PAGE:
Brenda Song Says She Was Denied 'Crazy Rich Asians' Audition For Not Being 'Asian Enough'

Director Jon M. Chu responded on social media, claiming those words would never “come of my mouth.”

Crazy Rich Asians” assembled an all-star and all-Asian cast for the groundbreaking romantic comedy, but actor Brenda Song is claiming she wasn’t even given the chance to audition.

The 31-year-old star, who rose to fame on the Disney Channel thanks to projects like “The Suite Life of Zack & Cody” and “Wendy Wu: Homecoming Warrior,” said she was denied the chance to be a part of the film because her “image was basically not Asian enough.”

As a fan of the book series on which the film is based, Song recalled in a Teen Vogue interview published Wednesday that her manager contacted the “Crazy Rich Asians” team to see if she could read for any role in the film. But her dreams were dashed when she claims they denied her the opportunity.

“Their reasoning behind that, what they said was that my image was basically not Asian enough, in not so many words,” Song told the outlet. “It broke my heart. I said, ‘This character is in her late to mid-20s, an Asian American, and I can’t even audition for it?’”

Brenda Song attends Hulu's "Dollface" screening and panel during the 2019 PaleyFest in September.
Brenda Song attends Hulu's "Dollface" screening and panel during the 2019 PaleyFest in September.
Richard Shotwell/Invision/AP

She added: “I’ve auditioned for Caucasian roles my entire career, but this specific role, you’re not going to let me do it? You’re going to fault me for having worked my whole life?’ I was like, ‘Where do I fit?’”

“Crazy Rich Asians” went on to become the highest grossing rom-com of the decade, bringing in over $200 million at the international box office, and a landmark moment for Asian representation in Hollywood. The next two sequels are currently in development and will be filmed back to back sometime in 2020.

The film’s director, Jon M. Chu, has since responded to Song’s claims, explaining he’s a big fan of her work and that he feels “horrible” if she ever received that kind of messaging.

“I love @BrendaSong and that sucks if anything of that nature was ever communicated,” he tweeted Wednesday. “It’s gross actually. The fact is, obviously I know who she is and didn’t need her to audition. I’m a fan of hers! Nothing more nothing less. Bums me out she thought it was anything but.”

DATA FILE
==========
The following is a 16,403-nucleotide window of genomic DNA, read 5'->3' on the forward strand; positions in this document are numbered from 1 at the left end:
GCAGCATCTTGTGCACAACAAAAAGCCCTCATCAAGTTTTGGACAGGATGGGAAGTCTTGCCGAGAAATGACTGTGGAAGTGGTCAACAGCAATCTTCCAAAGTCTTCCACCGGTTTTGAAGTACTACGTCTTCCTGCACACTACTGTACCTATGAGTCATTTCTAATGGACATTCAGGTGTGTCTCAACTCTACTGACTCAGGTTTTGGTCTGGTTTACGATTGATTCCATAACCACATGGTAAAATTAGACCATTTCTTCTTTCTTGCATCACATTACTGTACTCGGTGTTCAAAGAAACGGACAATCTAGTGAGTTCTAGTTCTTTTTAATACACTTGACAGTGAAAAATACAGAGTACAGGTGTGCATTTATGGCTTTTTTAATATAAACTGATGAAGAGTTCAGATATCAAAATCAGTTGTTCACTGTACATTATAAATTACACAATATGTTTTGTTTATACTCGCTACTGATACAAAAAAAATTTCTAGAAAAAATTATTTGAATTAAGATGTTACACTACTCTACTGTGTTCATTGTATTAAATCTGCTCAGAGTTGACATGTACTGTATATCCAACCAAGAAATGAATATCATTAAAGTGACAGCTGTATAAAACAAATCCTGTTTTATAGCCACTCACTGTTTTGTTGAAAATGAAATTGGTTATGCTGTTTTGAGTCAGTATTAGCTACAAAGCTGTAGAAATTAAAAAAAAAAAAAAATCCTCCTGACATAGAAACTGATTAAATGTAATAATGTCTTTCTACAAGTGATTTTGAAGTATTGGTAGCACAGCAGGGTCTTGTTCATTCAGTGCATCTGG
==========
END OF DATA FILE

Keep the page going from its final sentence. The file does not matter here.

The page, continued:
Chu added that those words would never “come of my mouth” and reiterated that he wouldn’t need Song to audition in the first place given her body of work.

He later shared an article about the film’s open casting process and how anybody could be considered for a role if they uploaded an audition video with the hashtag #CrazyRichAsiansCasting.

Song has yet to address Chu’s response, but is keeping busy these days with a role in Hulu’s new series “Dollface” alongside Kat Dennings and Shay Mitchell, as well as her recent Netflix thriller “Secret Obsession.”

And while there could be a role for her in the follow-ups to “Crazy Rich Asians,” this isn’t exactly the first controversy to surround the franchise.

In September, the film’s co-writer Adele Lim exited the sequel over a pay parity dispute. The Malaysian-born writer claimed that her white co-writer Peter Chiarelli was offered nearly 10 times her salary for working on the sequels, prompting Chu and cast members Gemma Chan and Awkwafina to release statements in support.

“I am, of course, frustrated that we all can’t do the next one together, but I think the conversation this has started is MUCH more important than ourselves (and the movie sequels, frankly), so who am I to get in the way of that,” Chu wrote at the time, adding that the door is always open for Lim to return.

“I agree with Adele that parity for women and people of color is crucial to the continued enlightenment of our industry and we still have a long way to go.”

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